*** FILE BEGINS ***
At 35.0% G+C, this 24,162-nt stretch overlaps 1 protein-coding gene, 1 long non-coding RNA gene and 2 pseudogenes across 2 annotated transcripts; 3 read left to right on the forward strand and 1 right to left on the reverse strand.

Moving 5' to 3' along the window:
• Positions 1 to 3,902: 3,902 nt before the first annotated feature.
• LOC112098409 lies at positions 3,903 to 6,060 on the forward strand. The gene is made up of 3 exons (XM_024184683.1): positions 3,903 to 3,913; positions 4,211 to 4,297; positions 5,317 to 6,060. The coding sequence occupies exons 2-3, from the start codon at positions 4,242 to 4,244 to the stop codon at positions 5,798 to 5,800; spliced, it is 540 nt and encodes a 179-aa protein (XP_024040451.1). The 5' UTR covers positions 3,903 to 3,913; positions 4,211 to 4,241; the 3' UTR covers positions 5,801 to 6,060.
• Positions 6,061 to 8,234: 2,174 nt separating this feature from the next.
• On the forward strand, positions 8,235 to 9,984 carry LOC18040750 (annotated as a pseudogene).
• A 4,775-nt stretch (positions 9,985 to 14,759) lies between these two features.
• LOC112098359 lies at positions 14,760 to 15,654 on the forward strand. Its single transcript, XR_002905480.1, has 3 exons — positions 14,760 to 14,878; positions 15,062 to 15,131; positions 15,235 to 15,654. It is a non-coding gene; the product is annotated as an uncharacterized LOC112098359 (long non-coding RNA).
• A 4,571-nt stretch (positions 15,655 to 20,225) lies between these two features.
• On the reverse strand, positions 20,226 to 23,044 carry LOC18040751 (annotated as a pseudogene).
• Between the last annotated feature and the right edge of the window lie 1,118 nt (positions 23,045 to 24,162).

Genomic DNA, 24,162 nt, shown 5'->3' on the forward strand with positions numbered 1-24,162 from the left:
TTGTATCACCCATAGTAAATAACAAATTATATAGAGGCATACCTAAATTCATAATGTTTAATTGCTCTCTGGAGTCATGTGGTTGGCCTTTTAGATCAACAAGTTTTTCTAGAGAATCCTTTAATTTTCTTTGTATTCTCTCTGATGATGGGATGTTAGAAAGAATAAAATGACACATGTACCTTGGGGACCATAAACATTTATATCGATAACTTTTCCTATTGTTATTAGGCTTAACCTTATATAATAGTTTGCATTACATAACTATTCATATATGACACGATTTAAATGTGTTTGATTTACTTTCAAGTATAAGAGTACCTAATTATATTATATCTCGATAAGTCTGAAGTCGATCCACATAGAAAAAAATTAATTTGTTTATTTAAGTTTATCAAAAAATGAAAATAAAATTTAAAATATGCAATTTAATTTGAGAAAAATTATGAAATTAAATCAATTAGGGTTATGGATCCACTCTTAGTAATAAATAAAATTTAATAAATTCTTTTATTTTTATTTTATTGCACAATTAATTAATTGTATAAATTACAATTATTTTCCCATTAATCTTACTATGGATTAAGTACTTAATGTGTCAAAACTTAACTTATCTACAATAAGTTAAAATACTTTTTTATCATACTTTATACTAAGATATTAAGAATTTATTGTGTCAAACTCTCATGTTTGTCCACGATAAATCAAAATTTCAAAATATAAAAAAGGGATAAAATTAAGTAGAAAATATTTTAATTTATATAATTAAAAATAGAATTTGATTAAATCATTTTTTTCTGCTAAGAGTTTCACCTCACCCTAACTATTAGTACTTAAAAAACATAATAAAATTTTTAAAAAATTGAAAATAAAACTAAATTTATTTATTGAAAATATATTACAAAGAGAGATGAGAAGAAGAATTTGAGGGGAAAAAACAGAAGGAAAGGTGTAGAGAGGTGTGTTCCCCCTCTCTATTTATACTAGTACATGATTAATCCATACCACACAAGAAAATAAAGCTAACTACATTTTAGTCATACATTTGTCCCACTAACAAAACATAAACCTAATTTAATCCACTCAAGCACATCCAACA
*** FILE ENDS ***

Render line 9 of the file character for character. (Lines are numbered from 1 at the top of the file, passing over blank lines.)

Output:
• A 4,571-nt stretch (positions 15,655 to 20,225) lies between these two features.